The Magic: the Gathering Arena Grand Finals: Deck and Match Breakdowns

Watch the full matches HERE

It’s hard to believe that the first-ever CSL season of Magic: the Gathering Arena has come to a close and our Grand Finals champion has been crowned. It’s been an amazing year, from Okos to Fires of Inventions to Nissas, Who Shake the World; the meta has evolved constantly throughout the season. Without further ado, let’s recap what went down in the MTGA Grand Finals between the University Of California, San Diego (UCSD) and Worcester Polytechnic Institute (WPI).

The Decks

It comes as no surprise that Jeskai Fires Lukka Yorion made up UCSD’s entire lineup. The deck is an absolute powerhouse already, and thanks to the recent updates to the banned and restricted list, we won’t have to worry about Fires of Invention, Agent of Treachery, or companions anymore. This deck build was by far the strongest option to bring to the table. I expected it to be all 6 decks, but WPI had a different plan.

If there’s one strategy that can always beat any deck, it’s decks that are extremely aggressive. WPI’s Coinman understood this and brought to the table a very aggressive Mardu Knights list that features two copies of Chance for Glory. This is the very definition of an all-out aggressive build, as the card gives you one extra turn but you lose the game immediately at the end of it. Coinman also chose Lurrus over the more aggressive Embercleave, and the rest of the deck featured some interesting additions to help fit Lurrus into the list, including Smitten Swordmaster and Venerable Knight. The deck was clearly made to go all-out aggro, use Lurrus to rebuild board states, and help shore up the deck’s late-game.

Jund food has increased in popularity as one of the few good deck options out there that doesn’t run a companion as part of the list. The new iterations of the deck take elements of the sacrifice package in Witch’s Oven, Cauldron Familiar, Mayhem Devil, and others, aiming to resolve a Bolas’s Citadel as fast as possible.They also use their life total as a resource to achieve massive board states or kill their opponents, and they have plenty of permanents or sacrifices with Mayhem Devil on the board.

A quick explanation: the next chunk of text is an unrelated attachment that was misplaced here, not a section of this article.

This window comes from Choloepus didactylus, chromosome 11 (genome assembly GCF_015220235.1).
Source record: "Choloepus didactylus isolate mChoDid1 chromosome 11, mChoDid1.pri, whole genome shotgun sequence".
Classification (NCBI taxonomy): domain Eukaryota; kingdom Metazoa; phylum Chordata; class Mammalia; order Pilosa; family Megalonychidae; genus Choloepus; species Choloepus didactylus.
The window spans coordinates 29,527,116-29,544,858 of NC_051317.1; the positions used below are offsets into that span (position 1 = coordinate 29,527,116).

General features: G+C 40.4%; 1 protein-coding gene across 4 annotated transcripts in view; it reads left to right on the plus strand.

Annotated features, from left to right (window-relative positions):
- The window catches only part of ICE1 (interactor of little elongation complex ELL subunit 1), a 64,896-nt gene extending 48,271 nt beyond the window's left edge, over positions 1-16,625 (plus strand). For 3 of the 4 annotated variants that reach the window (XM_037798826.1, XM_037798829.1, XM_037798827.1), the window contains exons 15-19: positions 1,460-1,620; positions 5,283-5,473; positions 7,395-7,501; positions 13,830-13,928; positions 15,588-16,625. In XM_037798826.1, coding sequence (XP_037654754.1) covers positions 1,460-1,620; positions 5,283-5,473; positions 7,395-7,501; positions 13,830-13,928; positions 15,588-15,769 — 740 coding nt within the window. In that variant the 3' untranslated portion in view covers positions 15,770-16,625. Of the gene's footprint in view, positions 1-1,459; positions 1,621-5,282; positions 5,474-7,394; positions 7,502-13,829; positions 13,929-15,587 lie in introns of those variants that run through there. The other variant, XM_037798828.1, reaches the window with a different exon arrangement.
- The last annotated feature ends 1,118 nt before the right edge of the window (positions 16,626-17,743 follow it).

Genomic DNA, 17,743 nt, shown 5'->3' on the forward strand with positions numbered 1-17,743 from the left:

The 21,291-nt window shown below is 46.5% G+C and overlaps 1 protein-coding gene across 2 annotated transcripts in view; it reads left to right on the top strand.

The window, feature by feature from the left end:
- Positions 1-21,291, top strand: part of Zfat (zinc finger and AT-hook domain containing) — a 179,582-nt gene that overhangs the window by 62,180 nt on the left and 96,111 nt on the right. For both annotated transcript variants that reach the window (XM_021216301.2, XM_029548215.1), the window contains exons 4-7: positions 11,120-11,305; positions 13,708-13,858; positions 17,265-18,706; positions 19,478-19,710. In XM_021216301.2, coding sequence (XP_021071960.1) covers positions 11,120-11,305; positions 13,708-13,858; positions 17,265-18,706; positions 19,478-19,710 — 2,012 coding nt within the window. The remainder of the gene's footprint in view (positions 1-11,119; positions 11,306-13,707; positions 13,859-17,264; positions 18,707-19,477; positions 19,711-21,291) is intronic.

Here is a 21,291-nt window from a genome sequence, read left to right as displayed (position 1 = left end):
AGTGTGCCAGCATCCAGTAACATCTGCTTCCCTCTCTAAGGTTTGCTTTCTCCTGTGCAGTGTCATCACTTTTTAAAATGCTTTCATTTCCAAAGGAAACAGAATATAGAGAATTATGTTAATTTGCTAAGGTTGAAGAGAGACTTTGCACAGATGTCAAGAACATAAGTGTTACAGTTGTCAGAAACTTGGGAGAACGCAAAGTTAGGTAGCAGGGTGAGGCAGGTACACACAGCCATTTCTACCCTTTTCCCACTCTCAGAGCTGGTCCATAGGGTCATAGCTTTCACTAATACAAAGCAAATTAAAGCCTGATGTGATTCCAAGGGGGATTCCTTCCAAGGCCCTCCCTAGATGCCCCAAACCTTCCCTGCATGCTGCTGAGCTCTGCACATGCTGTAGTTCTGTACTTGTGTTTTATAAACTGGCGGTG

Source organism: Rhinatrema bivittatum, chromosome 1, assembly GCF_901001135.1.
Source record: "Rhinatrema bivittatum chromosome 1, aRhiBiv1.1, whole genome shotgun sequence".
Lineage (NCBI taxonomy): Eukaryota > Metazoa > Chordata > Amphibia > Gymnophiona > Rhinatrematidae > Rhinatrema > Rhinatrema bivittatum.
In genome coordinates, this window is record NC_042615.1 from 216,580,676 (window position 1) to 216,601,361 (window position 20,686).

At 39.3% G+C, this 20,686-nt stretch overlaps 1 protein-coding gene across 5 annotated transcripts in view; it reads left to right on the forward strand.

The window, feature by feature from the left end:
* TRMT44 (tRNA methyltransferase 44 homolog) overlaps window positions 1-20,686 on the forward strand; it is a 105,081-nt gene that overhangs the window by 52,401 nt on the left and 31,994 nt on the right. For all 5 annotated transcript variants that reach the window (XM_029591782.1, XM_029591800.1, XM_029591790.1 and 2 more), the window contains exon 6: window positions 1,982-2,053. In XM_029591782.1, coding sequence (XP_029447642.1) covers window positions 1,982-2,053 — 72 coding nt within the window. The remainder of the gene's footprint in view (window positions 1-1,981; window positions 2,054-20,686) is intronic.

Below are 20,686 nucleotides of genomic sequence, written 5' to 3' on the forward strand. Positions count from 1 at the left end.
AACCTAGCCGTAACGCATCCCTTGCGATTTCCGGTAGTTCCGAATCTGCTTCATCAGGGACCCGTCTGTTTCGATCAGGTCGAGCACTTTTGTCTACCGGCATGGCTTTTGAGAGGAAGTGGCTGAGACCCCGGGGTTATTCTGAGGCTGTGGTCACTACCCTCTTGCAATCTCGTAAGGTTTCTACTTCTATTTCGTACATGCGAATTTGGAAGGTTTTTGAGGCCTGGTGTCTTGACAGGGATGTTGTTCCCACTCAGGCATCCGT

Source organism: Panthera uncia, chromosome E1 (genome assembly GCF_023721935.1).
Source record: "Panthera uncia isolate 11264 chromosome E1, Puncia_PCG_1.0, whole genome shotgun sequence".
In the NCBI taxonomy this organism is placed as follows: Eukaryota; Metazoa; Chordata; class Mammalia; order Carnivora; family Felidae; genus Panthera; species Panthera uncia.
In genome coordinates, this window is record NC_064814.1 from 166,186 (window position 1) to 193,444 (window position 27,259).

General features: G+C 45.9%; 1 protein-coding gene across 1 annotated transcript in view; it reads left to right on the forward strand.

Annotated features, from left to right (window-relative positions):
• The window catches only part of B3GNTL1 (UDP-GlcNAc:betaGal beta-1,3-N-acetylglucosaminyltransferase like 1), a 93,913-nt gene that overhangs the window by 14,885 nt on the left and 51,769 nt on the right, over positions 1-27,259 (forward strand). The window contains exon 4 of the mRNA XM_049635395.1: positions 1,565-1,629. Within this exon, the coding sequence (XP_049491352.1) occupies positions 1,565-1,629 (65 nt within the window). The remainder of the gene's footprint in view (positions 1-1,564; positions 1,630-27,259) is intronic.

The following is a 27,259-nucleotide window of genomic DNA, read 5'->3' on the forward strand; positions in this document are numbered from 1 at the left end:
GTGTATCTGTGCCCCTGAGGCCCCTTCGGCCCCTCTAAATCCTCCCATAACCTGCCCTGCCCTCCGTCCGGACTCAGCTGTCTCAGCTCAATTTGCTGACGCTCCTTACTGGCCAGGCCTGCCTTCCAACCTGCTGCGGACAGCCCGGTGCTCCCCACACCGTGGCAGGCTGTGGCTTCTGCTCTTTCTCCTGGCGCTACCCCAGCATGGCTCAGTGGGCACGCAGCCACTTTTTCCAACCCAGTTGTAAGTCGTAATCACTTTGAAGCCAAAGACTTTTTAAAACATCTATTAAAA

Running this deck was definitely an interesting choice by KitsuneKeira, but since they were going into a field of what was likely going to be Jeskai Lukka players, I see their reasoning. The deck seems super tuned for that matchup, featuring a suite of counterspells in 3 Dovin’s Veto, 4 Mystical Dispute, and 4 Neutralize, which can all stop Fires of Invention from hitting the field whether they start on the play or on the draw. The deck wants to interact with Jeskai Lukka players who’d rather be left alone to cheat Agent of Treacheries into play instead. 

Those three decks of WPI’s had to prove whether they were up to actually beating the deck they were likely preparing for in Jeskai Fires Lukka. UCSD ran a pretty stock list for the deck, featuring all 4s (except for the 3s in Solar Blaze) over the much more popular Shatter the Sky. Solar Blaze has some benefits and downsides to being played: it kills the tokens from Omen of the Sun, Shark Typhoon, and Castle Ardenvale, but spares Agent of Treachery, Yorion, and the Wall token from Birth of Meletis (which is very relevant). It also removes most other small creatures in the format (which usually have the same power and toughness) and denies the card draw for creatures with power 4 or above, which Shatter the Sky usually provides to just the opponent. However, the deck’s ability to power out value and steal permanents with the help of Lukka, Agent of Treachery, and Yorion working together means that the power of the deck is absolutely unrivaled in the current state of standard today and was by far the most obvious and powerful choice going into this year’s Grand Finals.